In 'A Superhero Suit for Athletes,' BusinessWeek describes in its inimitable style that an entrepreneur from UK has invented a flexible foam material to protect people practicing all kinds of sports. The materials developed by d3o Lab are now used by skiers, skate boarders and soccer goalkeepers among others. But they also should soon be used by the U.S. Army which wants to develop protective suits to soften the impact for troops when they're hit by bullets. Read more...
So why did Richard Palmer start d3o Lab? Simply because he fell too often. So after looking at the market for protective products and realizing that most of them were not good at all, he decided to develop something better.
Palmer quickly proved he's not just talk. His company, d3o Lab based in Hove, England, developed a futuristic liquid armor that hardens on impact. Today, the shear-thickening (a term that refers to a fluid's viscosity) material -- called d3o -- is used in a range of sports equipment and apparel ranging from soccer goalkeeper gloves to skateboarding shoes. The U.S. and Canadian Olympic slalom ski teams used d3o-enhanced Spyder racing suits in the 2006 Winter Olympics.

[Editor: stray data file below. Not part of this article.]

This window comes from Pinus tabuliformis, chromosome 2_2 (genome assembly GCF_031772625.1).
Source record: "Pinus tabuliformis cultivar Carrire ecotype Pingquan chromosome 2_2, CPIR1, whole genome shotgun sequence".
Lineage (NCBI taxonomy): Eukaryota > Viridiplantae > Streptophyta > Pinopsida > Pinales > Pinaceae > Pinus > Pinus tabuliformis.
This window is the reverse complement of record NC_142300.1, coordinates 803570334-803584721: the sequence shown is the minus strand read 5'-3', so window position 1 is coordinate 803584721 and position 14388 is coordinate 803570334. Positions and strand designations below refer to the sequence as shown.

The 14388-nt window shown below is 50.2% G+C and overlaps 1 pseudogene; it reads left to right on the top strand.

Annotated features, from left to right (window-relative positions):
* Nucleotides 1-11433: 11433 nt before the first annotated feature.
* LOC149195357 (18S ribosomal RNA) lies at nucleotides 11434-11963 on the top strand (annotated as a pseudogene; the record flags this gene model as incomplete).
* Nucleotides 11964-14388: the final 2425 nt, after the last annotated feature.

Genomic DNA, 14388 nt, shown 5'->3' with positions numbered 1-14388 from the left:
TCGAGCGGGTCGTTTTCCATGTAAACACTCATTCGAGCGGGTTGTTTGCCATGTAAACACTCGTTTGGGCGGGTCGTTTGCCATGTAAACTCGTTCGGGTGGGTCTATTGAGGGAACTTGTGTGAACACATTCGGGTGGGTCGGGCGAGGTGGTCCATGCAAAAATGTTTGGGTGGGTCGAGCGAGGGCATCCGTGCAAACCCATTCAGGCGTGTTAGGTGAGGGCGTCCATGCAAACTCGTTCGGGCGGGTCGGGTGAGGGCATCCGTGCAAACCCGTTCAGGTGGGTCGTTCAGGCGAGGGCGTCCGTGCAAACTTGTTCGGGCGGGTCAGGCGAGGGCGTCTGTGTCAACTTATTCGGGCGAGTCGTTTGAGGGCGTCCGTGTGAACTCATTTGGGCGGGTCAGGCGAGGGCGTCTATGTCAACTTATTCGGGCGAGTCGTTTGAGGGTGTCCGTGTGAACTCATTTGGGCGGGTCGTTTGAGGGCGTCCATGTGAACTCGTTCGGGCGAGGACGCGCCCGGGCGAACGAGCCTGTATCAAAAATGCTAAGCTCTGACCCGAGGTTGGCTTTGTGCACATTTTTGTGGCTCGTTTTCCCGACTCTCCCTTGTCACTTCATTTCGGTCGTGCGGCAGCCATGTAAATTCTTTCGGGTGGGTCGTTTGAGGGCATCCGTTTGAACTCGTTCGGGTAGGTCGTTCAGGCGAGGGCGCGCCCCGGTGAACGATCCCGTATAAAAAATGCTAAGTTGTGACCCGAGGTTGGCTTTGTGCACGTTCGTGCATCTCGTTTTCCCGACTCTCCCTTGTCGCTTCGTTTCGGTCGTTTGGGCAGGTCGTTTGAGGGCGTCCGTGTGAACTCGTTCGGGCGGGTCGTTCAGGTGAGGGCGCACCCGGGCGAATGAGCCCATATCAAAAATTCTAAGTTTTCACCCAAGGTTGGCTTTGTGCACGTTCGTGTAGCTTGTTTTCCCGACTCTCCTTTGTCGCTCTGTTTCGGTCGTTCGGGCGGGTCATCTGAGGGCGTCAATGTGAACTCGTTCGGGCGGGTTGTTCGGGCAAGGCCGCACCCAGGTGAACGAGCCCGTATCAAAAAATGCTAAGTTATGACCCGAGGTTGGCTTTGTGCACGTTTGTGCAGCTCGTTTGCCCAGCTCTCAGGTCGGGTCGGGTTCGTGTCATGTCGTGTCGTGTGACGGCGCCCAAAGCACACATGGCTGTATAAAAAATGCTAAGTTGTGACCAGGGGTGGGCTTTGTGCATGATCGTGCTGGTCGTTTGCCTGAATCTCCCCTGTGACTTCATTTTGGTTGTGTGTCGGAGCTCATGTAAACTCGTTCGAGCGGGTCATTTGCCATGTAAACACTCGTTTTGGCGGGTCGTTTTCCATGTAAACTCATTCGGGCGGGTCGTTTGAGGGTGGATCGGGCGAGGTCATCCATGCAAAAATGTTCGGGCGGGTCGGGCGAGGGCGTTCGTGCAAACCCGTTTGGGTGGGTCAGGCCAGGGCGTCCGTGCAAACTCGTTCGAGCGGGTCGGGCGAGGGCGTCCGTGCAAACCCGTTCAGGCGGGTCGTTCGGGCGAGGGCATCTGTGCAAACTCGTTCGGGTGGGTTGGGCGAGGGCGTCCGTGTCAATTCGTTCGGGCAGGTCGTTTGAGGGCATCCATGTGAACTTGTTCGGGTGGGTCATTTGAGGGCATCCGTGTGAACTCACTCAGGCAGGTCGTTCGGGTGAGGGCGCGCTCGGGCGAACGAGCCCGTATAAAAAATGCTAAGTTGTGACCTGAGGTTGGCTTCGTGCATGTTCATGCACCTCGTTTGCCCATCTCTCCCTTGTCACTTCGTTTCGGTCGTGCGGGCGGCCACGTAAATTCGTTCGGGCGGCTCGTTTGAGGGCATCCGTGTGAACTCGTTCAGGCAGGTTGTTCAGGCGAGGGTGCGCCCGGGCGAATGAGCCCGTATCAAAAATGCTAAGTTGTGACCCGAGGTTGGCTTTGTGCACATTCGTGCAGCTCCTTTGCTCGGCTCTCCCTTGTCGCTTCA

Below is a picture of the Spyder Giant Slalom race suit that is now routinely used by the U.S. and Canadian Olympic ski teams since the 2006 Winter Olympics (Credit: d3o and Spyder)
And here is a picture of the Contour d3o goalkeeper glove developed by Sells, a company specialized in soccer products (Credit: d3o and Sells Goalkeeper Products)
Here are more details provided by d3o about this glove.
The Contour d3o glove boasts a soft and flexible d3o foam punching zone, which stiffens when the goalkeeper punches the ball, providing total protection and a solid platform for the punch. The reaction is instantaneous, lasting 10 milliseconds. In that time, the molecules lock together to absorb the impact energy. When the impact is over, the material returns to its flexible state.
With such specifications, you certainly think that many companies are asking d3o to use its protective material. According to BusinessWeek, the initial reactions were difficult, and Wagner "had to sell his house, cash in his life savings, and even auction off his belongings on eBay."
But now, things seem to be better, with organizations like NAS, Boeing or the U.S. Army knocking on his door. And d3o is talking with about 300 companies to develop new products. As sums out Wagner, "we're going to be the next Gore-Tex."
Sources: Marina Kamenev, BusinessWeek Online, October 13, 2006; and various websites
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